Man Sentenced For Filming Up Women's Skirts

Saleh Al-Majali hid cameras in his rucksack

A man who filmed up women’s skirts more than 200 times has been sentenced to 12 weeks jail and issued an ASBO, following a British Transport Police (BTP) investigation.

Saleh Al-Majali (53) of Queens Town Road, Battersea, committed the offences across London during a two-year period, at locations including the Tube, at shops and at rail stations.

He was sentenced to 12 weeks prison suspended for 18 months. He was issued a 12 month supervision order to attend a sexual offenders’ programme and a two-year Anti-Social Behaviour Order, which prohibits him from having in his possession, in any public place, any device designed for or capable of capturing an image, including any form of camera, camcorder and camera-equipped mobile telephone.

Unemployed Al-Majali was caught filming up women’s skirts by using cameras hidden inside his rucksack at a shop in Victoria Station, at around 1pm on Tuesday 31 July 2012.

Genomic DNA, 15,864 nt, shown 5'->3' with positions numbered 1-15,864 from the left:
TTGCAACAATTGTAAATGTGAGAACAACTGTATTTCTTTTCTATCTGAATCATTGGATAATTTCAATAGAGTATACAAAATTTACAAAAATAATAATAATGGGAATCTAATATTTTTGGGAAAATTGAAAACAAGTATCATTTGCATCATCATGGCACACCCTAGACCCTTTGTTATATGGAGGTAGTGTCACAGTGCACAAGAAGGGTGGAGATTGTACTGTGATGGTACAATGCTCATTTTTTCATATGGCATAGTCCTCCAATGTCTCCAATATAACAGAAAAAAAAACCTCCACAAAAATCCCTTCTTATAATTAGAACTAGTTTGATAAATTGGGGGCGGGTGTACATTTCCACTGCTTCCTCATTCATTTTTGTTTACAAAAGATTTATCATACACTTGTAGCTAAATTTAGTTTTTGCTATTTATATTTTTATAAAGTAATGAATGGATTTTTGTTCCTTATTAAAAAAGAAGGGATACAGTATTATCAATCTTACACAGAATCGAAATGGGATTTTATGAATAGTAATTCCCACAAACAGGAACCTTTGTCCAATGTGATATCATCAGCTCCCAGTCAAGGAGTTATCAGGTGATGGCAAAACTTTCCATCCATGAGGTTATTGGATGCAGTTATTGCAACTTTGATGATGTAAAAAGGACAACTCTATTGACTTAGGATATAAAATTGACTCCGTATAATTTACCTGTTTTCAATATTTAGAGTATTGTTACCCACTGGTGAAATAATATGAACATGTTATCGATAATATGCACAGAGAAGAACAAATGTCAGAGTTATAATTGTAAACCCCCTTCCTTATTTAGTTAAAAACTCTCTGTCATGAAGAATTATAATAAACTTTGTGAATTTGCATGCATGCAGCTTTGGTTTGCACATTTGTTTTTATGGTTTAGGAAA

The store’s security guard noticed him behaving suspiciously and saw Al-Majali place his rucksack on the floor next to women to film up their skirts. He called the police and followed Al-Majali on board a Victoria line Tube from Victoria to Green Park Station, where he was arrested by BTP officers.

Inside the rucksack was a camcorder, two mini cameras and a Blackberry mobile phone, all containing footage taken up women’s skirts. Two laptops and eight mini discs seized from Al-Majali’s home address contained more than 200 similar videos. In his police interview Al-Majali confessed that he had been filming up women’s skirts since 2010.

Speaking after the sentencing last week, Chief Superintendent Paul Brogden said: “While this type of offence is extremely rare, it is very upsetting for victims and completely unacceptable.

“Everyone has the right to not only be safe but also feel safe when they travel. Anyone who knows or suspects they have been a victim of an offence like this should report it immediately to police or a member of Tube staff.

“Police want to know about every single incident like this as it helps to build a picture of an offender’s behaviour and establish their pattern of travel across the network.

“Once a pattern of behaviour has been established police patrols can be increased and CCTV evidence secured, leading to an increased likelihood of arrest and conviction."

January 28, 2013